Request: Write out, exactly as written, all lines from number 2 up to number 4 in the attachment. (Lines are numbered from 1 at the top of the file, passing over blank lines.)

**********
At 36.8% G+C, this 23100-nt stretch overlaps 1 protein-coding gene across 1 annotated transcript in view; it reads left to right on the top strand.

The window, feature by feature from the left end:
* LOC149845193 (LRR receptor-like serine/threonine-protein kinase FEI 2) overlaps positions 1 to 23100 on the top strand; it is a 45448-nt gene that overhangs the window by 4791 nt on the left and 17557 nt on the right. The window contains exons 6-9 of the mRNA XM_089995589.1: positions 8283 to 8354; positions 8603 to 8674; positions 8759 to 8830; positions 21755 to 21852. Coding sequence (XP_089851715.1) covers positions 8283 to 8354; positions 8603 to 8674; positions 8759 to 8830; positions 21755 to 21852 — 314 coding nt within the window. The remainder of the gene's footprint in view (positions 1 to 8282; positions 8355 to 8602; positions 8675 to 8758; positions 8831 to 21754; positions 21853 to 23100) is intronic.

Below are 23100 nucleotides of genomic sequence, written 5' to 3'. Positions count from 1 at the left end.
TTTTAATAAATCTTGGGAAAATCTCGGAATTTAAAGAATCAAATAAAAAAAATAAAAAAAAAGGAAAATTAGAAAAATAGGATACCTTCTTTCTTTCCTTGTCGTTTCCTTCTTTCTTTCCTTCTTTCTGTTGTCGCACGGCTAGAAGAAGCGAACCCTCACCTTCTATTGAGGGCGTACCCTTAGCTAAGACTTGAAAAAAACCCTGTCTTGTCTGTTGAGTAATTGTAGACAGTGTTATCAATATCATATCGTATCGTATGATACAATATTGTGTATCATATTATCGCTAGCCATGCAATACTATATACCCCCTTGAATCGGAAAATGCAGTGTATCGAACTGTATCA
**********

The window, feature by feature from the left end:
* LOC149845193 (LRR receptor-like serine/threonine-protein kinase FEI 2) overlaps positions 1 to 23100 on the top strand; it is a 45448-nt gene that overhangs the window by 4791 nt on the left and 17557 nt on the right. The window contains exons 6-9 of the mRNA XM_089995589.1: positions 8283 to 8354; positions 8603 to 8674; positions 8759 to 8830; positions 21755 to 21852. Coding sequence (XP_089851715.1) covers positions 8283 to 8354; positions 8603 to 8674; positions 8759 to 8830; positions 21755 to 21852 — 314 coding nt within the window. The remainder of the gene's footprint in view (positions 1 to 8282; positions 8355 to 8602; positions 8675 to 8758; positions 8831 to 21754; positions 21853 to 23100) is intronic.

Below are 23100 nucleotides of genomic sequence, written 5' to 3'. Positions count from 1 at the left end.